Before Ryan could register the meaning of the alarm sirens and flashing lights, his uncle was already dragging him into the back compartment of the ship. With a speed and fury Ryan had never seen before, Uncle Ed pried open a giant utility box and dumped the contents onto the deck.
"What are you doing?" Ryan fought to be heard over the blare of the alarm.
"Trying to save your life!" Uncle Ed tossed the final item, a large bundle of wiring, out of the box. He frowned into the pile of junk before retrieving the crowbar he had used to pry the lid open. "Here. You might need this."
As Ryan took the crowbar, his uncle manhandled him towards the box. "Are you crazy?" Ryan screamed. "Shouldn’t we be strapping into our seats?"
Uncle Ed stopped his frenzied motion and stared into Ryan’s eyes. "Do you really think a few inches of padding and some fake leather will protect you when this bird falls out of orbit?"
Ryan felt his insides turn to ice.
"Just get in the box," Uncle Ed ordered. "And don’t get out until you are positive that we’re on the ground."
Ryan stepped into the utility box. "What about you?"
Uncle Ed offered him a grim smile. "I’ve got a plan for me, so you just worry about yourself."
Ryan crouched into the box.
"Stay safe," said his uncle. Then the lid closed and everything went dark.
The siren sounds were muffled inside the box, but Ryan’s breathing seemed to grow maddeningly loud. Loud and uncomfortably stuffy as well. Ryan squeezed his eyes shut, then laughed bitterly at the result. Eyes open or eyes closed, the view looked exactly the same.
A distant drone made its way to his ear, becoming louder and louder. Ryan realized the ship must be entering the atmosphere, but it wasn’t supposed to be this hot. Especially not inside an insulated box. Something was very wrong. Ryan’s thoughts flashed to the other passengers strapped into their seats, and he shuddered. He hoped his uncle was safe.
His box started shaking. The walls were searing his skin. He tried to pull away, but there was nowhere to go. Suddenly, the box jerked up, then slammed down. The crowbar slammed into Ryan’s cheek. When he yelled, his lungs burned from the heat of the air. The box bounced again.
Just when Ryan thought he couldn’t handle any more darkness, turbulence, worry, or heat, his own brain did him a giant favor. It made him pass out.
Ryan woke to darkness. For a terrifying moment, he didn’t know where he was. Then he remembered the alarms, which had since gone silent. He tested the inside surfaces of the box and found them cool to the touch. Surely, the ship must have landed safely. Ryan stretched his aching limbs as best he could, and tried to open the box. It took him a few minutes before he realized the lid was now on the side of the box instead of above him. Pushing panic aside, he forced himself to work in the slow, deliberate way he had been trained. Finally, he pried the lid open.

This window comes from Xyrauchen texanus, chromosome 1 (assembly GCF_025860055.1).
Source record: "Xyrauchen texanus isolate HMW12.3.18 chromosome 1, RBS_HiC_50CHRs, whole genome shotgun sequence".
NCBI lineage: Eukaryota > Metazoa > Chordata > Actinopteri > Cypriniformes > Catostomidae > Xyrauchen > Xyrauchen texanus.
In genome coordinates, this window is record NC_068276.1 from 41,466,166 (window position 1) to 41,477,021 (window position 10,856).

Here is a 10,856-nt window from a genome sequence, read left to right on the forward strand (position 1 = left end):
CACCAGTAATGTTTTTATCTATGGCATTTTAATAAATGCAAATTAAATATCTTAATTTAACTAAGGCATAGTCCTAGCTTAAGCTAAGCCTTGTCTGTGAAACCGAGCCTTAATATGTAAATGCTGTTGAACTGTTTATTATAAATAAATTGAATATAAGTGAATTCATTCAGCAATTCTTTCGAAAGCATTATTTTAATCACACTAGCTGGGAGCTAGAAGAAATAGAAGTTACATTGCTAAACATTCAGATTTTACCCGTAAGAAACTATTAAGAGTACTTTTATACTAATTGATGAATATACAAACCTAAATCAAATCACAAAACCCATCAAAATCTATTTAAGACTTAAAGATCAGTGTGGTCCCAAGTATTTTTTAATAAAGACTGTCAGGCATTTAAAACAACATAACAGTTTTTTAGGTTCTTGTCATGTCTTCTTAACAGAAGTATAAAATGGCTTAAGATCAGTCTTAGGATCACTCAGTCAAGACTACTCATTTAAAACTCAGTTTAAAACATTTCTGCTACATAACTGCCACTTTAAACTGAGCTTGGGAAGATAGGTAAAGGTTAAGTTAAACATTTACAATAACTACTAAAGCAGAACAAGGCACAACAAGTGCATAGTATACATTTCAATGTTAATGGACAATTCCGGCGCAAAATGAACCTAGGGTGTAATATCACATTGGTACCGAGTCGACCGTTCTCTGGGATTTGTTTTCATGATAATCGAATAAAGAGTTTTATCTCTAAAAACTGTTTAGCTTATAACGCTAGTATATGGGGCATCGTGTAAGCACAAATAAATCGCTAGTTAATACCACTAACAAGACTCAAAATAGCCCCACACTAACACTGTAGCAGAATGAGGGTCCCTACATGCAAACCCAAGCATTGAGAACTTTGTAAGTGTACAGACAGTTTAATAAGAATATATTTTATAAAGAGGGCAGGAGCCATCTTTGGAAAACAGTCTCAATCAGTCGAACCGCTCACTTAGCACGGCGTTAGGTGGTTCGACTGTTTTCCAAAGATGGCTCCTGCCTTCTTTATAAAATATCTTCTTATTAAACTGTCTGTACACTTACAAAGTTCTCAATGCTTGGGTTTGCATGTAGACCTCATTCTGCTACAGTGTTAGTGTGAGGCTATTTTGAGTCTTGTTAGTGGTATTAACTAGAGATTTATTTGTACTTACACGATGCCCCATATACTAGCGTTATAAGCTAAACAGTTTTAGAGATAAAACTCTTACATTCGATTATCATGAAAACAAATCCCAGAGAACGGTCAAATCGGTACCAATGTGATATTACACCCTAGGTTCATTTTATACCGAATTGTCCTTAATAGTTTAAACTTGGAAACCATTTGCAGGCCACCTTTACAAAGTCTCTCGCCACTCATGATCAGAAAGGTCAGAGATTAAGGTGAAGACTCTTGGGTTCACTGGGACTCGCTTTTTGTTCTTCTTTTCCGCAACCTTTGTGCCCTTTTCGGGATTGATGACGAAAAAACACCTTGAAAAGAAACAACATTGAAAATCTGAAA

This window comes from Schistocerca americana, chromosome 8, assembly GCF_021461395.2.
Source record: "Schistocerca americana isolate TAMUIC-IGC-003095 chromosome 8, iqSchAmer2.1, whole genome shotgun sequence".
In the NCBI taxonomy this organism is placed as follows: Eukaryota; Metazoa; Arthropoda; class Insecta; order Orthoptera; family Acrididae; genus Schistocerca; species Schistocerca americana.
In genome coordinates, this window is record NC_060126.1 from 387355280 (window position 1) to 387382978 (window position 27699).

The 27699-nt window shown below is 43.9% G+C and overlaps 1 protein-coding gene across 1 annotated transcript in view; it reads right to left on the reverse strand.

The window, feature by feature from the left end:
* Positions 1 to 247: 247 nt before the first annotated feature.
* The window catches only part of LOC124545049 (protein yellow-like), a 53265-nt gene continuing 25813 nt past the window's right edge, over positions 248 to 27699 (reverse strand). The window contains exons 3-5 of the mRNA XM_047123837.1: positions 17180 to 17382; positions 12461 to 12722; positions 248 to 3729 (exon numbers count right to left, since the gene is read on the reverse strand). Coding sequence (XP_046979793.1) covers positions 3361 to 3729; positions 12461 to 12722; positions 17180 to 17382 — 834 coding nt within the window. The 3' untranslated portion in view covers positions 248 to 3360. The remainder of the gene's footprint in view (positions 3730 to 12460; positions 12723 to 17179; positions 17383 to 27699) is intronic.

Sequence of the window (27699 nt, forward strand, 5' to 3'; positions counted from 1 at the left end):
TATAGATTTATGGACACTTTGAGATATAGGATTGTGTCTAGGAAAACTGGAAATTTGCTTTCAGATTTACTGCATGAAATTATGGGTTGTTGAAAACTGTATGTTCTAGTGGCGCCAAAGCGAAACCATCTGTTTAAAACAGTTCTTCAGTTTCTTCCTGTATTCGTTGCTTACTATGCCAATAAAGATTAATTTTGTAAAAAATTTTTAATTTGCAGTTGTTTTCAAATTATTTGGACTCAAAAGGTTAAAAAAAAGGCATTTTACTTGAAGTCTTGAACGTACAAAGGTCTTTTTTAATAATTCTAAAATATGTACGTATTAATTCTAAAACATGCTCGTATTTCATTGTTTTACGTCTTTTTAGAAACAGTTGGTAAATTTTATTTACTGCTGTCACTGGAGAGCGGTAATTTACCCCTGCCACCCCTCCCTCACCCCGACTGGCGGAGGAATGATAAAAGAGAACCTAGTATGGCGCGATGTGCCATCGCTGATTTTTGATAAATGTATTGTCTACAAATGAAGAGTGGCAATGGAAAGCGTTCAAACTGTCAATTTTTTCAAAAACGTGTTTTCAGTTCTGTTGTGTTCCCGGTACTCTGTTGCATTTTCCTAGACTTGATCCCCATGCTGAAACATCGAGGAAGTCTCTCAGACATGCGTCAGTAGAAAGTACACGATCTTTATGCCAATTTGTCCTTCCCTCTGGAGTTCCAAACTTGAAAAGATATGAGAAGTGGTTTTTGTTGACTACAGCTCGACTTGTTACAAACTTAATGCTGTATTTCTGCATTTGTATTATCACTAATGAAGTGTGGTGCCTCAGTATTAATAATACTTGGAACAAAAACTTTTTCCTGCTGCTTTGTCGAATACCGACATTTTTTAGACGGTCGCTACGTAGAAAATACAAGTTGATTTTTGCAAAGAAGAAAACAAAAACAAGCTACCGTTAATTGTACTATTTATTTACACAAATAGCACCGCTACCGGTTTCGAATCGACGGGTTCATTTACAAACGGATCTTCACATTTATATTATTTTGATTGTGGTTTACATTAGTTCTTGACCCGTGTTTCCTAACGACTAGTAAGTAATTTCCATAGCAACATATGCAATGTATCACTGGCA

Ryan was rewarded with a wave of fresh air and a sky so blue it made him squint. There were trees all around, or at least they looked a bit like the trees he was used to back home. He was no longer in the spaceship, and the harsh scrapes on the ground could only have come from his box, skidding and bouncing to a stop. Ryan stretched his legs to make them uncramp. He stumbled along the trail of scarred earth, stopping here and there to examine some mangled piece of debris. How could he have lived through this?
How could anyone have lived through this?
In the distance, he saw someone walking toward him. Ryan broke into a run, relieved at the thought of other survivors. He willed his legs, still awkward in planetary gravity, to move faster.
A girl came into focus, and Ryan stopped at the sight of her face. She had not been on the spaceship with him. "Did you come from the ship?" she asked grimly.
"Oh," she said.
"My uncle." His mouth formed the words awkwardly. "Are there any...others?"
She shook her head.
Ryan felt his body clench.
Tears streamed down the girl’s face. "No other survivors. No food. No water. No medicines. No supplies. There’s nothing left."
Ryan forced his thoughts past his uncle and the others. Without the ship’s supplies, their deaths were just the start of tragedy for the planet’s expedition force. "What are we going to do?"
Then, behind the trees that weren’t quite trees, something roared. The girl’s eyes grew wide. "Run!" she shouted.